VHFA Reintoruced in Congress

The Veterans Hertiage Firearms Act, which authorizes a limited amesty for registering NFA items for veterans who served from 1934 to 1968, has been reintroduced by Congressman Rehberg of Montana.   Baby steps.

6 Responses to “VHFA Reintoruced in Congress”

  1. Matt Maynard says:

    But baby steps in which direction? There’s no reason to register them at all.

  2. Sebastian says:

    That might be true, but right now they are just contraband, and when those veterans die, and pass them onto their children, they are likely to end up being destroyed. At least through this they can end up in the civilian stock of transferable machine guns, and would more likely be sold because of their value. No one is forced to participate in the amnesty if they want to keep their heirloom unregistered, but there is a legal risk associated with doing that.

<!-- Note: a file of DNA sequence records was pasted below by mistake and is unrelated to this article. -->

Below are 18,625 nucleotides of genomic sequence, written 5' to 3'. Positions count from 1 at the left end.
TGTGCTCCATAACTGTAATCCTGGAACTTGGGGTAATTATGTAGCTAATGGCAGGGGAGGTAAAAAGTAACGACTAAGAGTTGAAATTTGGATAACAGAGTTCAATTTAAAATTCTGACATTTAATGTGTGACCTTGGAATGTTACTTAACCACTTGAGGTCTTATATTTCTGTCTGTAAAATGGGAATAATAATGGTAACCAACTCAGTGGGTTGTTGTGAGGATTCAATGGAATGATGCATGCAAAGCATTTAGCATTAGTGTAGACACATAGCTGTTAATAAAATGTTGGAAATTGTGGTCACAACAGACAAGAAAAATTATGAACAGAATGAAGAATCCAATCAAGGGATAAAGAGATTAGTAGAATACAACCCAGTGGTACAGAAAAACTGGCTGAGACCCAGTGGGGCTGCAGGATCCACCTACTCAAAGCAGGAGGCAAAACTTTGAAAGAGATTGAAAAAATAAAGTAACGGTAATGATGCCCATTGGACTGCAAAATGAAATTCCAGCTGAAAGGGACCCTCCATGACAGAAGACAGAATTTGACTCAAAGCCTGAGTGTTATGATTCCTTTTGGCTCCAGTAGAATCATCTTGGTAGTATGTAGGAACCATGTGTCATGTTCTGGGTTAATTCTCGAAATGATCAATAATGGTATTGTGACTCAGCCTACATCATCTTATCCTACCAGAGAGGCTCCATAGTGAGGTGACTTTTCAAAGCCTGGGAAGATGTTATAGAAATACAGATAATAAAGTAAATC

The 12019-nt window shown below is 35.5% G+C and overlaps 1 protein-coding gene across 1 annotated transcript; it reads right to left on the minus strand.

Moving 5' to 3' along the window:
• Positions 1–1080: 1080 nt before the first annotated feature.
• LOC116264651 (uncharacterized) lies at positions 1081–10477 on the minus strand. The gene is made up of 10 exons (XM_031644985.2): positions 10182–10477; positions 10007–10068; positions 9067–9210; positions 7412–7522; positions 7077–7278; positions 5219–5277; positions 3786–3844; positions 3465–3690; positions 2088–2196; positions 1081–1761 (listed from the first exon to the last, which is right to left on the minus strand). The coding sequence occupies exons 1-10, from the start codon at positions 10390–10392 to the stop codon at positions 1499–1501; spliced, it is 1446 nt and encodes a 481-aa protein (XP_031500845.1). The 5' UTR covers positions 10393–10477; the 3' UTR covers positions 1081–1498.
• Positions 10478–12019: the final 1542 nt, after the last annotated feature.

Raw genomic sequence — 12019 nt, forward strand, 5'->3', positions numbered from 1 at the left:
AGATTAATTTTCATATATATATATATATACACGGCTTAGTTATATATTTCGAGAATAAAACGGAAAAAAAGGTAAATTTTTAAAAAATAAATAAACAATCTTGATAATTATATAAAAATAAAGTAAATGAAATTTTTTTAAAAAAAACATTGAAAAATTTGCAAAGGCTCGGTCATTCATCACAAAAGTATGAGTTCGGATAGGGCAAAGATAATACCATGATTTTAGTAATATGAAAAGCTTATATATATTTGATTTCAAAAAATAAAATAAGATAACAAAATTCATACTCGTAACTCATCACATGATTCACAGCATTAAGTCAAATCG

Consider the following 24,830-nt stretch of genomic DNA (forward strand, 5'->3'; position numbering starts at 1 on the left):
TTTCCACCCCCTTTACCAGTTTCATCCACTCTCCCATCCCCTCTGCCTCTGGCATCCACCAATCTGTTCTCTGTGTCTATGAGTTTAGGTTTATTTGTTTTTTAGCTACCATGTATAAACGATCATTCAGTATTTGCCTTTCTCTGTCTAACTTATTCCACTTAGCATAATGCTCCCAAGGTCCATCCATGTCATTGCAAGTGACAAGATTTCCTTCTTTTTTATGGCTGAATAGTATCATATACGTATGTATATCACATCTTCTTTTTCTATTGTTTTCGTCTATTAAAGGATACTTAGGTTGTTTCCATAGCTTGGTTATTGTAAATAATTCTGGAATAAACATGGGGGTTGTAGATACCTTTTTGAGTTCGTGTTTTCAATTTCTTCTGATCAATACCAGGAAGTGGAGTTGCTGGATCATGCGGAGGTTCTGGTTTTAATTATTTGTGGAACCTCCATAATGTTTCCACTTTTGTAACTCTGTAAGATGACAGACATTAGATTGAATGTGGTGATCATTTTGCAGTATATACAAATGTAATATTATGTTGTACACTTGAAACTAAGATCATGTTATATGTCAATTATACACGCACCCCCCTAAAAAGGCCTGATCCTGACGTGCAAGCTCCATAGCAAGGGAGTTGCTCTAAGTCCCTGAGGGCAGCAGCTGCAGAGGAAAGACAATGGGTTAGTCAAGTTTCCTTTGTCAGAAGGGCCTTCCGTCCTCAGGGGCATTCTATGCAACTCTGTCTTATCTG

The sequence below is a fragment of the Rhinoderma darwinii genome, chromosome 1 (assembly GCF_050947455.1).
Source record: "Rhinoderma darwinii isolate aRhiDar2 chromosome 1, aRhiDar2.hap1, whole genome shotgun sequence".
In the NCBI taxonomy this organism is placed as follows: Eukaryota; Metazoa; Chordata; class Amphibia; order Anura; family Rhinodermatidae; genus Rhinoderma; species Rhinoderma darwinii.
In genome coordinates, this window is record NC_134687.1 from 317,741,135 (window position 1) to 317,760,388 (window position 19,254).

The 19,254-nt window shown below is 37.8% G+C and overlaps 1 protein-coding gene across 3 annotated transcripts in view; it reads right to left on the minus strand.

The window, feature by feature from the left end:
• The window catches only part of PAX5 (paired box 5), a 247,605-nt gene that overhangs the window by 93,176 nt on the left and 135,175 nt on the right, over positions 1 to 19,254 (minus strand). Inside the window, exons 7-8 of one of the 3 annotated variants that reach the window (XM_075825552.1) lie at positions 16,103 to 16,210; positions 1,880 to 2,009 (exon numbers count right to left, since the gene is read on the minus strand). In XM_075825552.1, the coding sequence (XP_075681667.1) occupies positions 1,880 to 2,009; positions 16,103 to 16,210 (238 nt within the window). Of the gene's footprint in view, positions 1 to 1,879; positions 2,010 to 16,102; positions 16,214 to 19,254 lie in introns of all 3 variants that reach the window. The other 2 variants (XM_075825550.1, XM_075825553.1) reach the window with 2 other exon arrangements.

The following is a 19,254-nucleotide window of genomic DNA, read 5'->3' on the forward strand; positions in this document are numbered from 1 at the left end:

3. Tom says:

    I wonder how many have been taken to buybacks with “no questions asked” only to be destroyed. How many non gun folks would have the slightest idea of their value based on the artificial scarcity created by the nest of vipers down in DC?


  4. Sebastian says:

    There’s probably a lot of people who have them and have no idea what they have is illegal. I would imagine some have been destroyed in that manner too. But some know, and would like to make them legal so they can sell them in the civilian market.

  5. Tam says:

    The angle to pursue here is that the current licensing scheme, do to inept writing of the legislation, provides no way for otherwise innocent people to make themselves legal.

    Finding the perfect flagship test case will be tricky, though. The ideal would be someone who is as pure as the driven snow who finds g-grandpa’s WWI (pre-’34; very important) bring-back Maxim under the floorboards in the barn. Even with no mens rea, they’re a felon under current law with no way to pay the $200 to make everything right.

  6. Tam says:

    Dammit, make that “due to inept..”